The above objects are illustrated by comparing the new PLL synthesizer shown in FIG. 1, with a classical synthesizer. FIG. 2 shows RCA's two classical CD4046-based synthesizer PLL circuits--the first where loop filter 2a is a simple RC integrator, and the second where loop filter 2b is an RC lead-lag network. FIG. 3 shows the timing and VCO control waveforms for both filter types along with those for the new PLL synthesizer shown in FIG. 1. The VCO control voltage waveform 55b, produced by FIG. 2 with filter 2a, produces PLL's with very slow settling. By changing the filter 2a to 2b, a lead-lag type, the VCO control voltage waveform 55c is produced. While waveform 55c produces faster settling, it clearly shows a spike with sharp edges; even after filtering. A modified phase-locked-loop synthesizer, shown in FIG. 1, is disclosed that optimally smoothes these edges, and simultaneously maintains the optimum loop gain--the loop gain needed to obtain optimal-time single cycle frequency relock. The associated VCO control voltage waveform 56a, shown in FIG. 3, illustrates that the filtered output has no sharp edges.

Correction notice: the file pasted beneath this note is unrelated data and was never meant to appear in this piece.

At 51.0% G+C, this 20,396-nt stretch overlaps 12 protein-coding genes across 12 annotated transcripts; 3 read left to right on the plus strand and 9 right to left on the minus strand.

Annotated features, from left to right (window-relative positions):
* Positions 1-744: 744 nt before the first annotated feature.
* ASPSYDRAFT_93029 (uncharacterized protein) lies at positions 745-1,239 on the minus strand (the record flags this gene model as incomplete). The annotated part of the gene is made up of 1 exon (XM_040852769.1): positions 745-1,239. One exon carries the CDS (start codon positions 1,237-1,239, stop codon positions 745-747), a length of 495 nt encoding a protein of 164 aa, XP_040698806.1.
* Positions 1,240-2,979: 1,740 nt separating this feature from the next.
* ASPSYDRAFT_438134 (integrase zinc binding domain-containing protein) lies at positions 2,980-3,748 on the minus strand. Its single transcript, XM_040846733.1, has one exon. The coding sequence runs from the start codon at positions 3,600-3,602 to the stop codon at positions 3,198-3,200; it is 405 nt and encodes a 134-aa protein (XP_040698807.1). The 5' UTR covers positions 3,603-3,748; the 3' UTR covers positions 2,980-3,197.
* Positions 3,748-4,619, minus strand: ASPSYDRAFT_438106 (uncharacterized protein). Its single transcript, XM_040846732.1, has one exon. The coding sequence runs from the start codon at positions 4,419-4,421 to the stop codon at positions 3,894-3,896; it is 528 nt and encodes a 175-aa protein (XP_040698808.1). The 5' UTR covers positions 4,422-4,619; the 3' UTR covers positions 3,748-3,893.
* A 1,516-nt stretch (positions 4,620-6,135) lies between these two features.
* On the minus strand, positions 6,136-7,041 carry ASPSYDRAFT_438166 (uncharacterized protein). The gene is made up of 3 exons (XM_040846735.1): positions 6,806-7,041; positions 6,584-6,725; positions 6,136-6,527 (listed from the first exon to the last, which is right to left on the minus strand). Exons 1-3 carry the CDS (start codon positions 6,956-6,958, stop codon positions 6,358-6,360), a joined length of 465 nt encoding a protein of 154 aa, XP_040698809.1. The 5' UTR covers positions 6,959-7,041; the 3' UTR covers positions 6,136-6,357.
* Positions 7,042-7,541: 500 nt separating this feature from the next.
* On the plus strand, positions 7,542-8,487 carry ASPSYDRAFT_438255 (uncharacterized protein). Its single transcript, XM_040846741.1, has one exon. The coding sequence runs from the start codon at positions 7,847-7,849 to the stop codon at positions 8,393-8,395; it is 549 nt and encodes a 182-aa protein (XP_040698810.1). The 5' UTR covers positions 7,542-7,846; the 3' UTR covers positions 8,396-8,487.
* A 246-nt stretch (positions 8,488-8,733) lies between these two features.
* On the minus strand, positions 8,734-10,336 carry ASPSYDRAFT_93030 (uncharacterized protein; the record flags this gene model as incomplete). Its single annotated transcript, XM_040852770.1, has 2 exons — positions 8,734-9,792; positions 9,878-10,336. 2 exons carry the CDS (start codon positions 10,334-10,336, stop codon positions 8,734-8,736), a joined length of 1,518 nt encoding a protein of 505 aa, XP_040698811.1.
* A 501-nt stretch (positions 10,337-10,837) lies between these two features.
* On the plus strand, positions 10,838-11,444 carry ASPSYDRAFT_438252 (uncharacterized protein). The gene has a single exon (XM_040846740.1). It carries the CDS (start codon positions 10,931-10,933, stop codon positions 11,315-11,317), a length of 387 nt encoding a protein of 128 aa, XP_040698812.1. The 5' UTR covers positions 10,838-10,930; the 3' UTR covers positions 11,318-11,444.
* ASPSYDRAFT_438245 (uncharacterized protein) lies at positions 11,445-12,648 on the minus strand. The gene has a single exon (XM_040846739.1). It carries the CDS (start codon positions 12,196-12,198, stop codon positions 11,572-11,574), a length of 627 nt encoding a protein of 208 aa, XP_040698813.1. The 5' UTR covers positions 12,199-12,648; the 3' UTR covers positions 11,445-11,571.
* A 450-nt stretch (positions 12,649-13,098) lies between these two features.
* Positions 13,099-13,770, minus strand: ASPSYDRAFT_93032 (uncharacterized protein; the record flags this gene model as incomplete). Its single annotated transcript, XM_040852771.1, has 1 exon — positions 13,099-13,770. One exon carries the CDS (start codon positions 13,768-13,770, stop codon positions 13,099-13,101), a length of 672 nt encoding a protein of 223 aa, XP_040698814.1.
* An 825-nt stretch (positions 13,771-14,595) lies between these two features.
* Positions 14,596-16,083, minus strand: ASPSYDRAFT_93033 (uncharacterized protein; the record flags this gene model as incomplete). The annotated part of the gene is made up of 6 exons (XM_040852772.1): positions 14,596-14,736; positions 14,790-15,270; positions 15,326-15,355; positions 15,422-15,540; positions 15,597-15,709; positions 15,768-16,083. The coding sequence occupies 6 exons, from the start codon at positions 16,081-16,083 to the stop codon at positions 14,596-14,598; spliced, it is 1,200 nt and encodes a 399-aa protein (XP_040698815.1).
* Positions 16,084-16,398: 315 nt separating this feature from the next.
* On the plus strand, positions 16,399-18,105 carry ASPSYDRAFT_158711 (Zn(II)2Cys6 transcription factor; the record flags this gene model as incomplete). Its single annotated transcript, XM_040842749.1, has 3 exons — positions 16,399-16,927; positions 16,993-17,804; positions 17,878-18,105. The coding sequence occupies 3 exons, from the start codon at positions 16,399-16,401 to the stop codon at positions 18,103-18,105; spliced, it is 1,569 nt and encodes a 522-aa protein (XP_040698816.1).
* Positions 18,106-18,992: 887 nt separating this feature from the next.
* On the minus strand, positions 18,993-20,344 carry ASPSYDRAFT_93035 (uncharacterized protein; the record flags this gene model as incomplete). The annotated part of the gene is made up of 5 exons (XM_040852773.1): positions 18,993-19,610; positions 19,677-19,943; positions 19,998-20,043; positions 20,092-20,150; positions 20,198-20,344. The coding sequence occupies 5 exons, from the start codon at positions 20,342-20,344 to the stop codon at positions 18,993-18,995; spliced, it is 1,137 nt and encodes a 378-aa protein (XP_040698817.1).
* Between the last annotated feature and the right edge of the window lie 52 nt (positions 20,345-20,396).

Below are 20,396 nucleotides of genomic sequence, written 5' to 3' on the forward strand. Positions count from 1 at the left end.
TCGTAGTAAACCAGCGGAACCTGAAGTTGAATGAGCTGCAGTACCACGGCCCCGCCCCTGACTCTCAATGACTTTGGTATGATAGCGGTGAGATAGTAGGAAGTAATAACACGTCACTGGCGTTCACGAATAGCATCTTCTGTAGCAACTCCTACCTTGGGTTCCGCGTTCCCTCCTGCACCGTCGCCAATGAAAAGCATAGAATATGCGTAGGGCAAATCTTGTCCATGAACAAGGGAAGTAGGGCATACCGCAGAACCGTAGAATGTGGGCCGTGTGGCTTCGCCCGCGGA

The basic nature of a PLL synthesizer is that the value of N is changed to control the output frequency of the synthesizer. In a classic synthesizer, the loop gain is proportional to 1/N because the gain of the divide-by-N circuit 4 is 1/N. In the new synthesizer shown in FIG. 1, the loop-filter gain is governed by the on-time of switch 12. By building a pulse generator that produces a pulse width that is modulated by the desired frequency, the loop gain can be held constant. For example, for the case where the VCO frequency is proportional to its input voltage, the pulse width, and thus switch 12's on-time, is made proportional to N. This makes the gain of the modified filter be N. Therefore, the combination of the gain of 1/N (in the divide-by-N circuit) and the gain of N (in the modified loop filter circuit) produces a loop gain that is independent of N. As a result, the new synthesizer can be adjusted for optimal-time frequency-switching performance which is maintained at all frequencies. For another example, for the case where the VCO frequency is proportional to the exponential of its input voltage, the pulse width is made fixed because the slope of the frequency to input voltage curve (i.e. the "local" gain at an operating point) changes the gain by a factor of N as the VCO input voltage changes. Given the above teachings, other combinations will also provide fixed loop gain performance.